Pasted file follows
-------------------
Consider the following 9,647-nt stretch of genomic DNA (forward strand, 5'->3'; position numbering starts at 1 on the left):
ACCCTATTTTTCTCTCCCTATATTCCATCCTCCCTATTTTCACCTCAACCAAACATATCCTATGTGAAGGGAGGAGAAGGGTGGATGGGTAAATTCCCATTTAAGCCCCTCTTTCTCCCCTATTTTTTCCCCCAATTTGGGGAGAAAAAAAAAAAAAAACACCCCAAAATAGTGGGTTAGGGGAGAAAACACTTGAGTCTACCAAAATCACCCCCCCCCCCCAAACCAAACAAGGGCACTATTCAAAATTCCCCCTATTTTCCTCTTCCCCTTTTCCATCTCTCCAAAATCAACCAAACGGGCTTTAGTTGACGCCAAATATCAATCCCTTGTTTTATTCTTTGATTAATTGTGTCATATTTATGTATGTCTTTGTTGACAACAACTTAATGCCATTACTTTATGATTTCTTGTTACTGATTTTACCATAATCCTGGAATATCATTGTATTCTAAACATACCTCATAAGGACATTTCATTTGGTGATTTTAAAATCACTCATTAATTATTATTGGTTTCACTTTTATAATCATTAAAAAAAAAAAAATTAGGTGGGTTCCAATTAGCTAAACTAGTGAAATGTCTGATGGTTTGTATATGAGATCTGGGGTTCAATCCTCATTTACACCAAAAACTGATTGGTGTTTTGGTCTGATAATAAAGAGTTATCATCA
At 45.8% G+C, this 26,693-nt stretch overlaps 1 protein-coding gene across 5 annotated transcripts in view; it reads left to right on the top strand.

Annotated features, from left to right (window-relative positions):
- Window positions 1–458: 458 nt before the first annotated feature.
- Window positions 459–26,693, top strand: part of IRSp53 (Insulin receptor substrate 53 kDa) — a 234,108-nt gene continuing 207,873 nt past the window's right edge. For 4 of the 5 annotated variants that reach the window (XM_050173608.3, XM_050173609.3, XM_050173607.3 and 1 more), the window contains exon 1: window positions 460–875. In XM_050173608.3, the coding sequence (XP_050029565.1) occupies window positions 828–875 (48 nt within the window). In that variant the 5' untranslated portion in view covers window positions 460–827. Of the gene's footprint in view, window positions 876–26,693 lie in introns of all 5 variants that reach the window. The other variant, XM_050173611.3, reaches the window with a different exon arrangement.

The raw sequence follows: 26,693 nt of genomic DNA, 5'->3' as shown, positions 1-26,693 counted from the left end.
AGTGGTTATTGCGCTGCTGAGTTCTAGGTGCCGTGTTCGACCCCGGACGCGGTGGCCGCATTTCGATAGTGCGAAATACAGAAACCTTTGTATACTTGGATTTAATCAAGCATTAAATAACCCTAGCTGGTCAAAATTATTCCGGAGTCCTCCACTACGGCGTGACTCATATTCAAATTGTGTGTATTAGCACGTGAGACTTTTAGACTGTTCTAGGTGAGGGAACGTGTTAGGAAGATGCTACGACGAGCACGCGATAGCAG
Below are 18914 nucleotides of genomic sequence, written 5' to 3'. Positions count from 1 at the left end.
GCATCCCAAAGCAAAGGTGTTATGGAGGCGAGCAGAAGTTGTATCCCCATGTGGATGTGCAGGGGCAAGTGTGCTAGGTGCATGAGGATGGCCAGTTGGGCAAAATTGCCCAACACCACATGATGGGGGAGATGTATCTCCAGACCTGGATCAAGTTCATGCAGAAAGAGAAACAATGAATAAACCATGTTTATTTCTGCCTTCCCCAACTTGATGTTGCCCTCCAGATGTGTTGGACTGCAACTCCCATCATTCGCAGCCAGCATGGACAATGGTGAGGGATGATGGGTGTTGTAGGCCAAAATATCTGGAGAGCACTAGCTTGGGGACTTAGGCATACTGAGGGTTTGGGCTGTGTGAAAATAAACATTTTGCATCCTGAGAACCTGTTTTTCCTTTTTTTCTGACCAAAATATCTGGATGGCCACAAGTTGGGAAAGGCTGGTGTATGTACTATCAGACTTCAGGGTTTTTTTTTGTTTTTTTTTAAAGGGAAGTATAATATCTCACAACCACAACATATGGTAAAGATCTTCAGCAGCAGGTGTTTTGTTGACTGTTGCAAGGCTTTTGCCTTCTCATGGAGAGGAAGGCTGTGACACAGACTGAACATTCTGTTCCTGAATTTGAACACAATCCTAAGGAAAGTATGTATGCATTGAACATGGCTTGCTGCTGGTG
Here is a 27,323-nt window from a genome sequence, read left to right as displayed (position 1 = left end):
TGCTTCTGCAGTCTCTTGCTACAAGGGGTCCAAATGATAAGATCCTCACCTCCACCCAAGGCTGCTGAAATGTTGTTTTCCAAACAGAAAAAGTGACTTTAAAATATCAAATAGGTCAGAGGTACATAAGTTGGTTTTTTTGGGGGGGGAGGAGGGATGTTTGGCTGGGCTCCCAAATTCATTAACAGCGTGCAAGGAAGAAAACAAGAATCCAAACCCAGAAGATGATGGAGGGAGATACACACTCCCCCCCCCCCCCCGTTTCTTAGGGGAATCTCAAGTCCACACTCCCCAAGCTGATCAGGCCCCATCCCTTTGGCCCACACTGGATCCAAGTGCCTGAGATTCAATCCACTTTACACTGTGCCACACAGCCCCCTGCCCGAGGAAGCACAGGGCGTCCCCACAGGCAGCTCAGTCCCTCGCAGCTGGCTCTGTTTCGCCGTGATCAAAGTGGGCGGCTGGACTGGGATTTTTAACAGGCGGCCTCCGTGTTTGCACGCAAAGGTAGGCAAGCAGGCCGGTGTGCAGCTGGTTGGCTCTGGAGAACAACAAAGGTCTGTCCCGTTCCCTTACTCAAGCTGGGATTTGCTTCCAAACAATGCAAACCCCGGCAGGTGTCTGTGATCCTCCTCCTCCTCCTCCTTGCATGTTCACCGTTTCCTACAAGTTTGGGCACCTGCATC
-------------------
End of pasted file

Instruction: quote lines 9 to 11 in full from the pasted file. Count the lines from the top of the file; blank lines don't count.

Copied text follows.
Below are 18914 nucleotides of genomic sequence, written 5' to 3'. Positions count from 1 at the left end.
GCATCCCAAAGCAAAGGTGTTATGGAGGCGAGCAGAAGTTGTATCCCCATGTGGATGTGCAGGGGCAAGTGTGCTAGGTGCATGAGGATGGCCAGTTGGGCAAAATTGCCCAACACCACATGATGGGGGAGATGTATCTCCAGACCTGGATCAAGTTCATGCAGAAAGAGAAACAATGAATAAACCATGTTTATTTCTGCCTTCCCCAACTTGATGTTGCCCTCCAGATGTGTTGGACTGCAACTCCCATCATTCGCAGCCAGCATGGACAATGGTGAGGGATGATGGGTGTTGTAGGCCAAAATATCTGGAGAGCACTAGCTTGGGGACTTAGGCATACTGAGGGTTTGGGCTGTGTGAAAATAAACATTTTGCATCCTGAGAACCTGTTTTTCCTTTTTTTCTGACCAAAATATCTGGATGGCCACAAGTTGGGAAAGGCTGGTGTATGTACTATCAGACTTCAGGGTTTTTTTTTGTTTTTTTTTAAAGGGAAGTATAATATCTCACAACCACAACATATGGTAAAGATCTTCAGCAGCAGGTGTTTTGTTGACTGTTGCAAGGCTTTTGCCTTCTCATGGAGAGGAAGGCTGTGACACAGACTGAACATTCTGTTCCTGAATTTGAACACAATCCTAAGGAAAGTATGTATGCATTGAACATGGCTTGCTGCTGGTG
Here is a 27,323-nt window from a genome sequence, read left to right as displayed (position 1 = left end):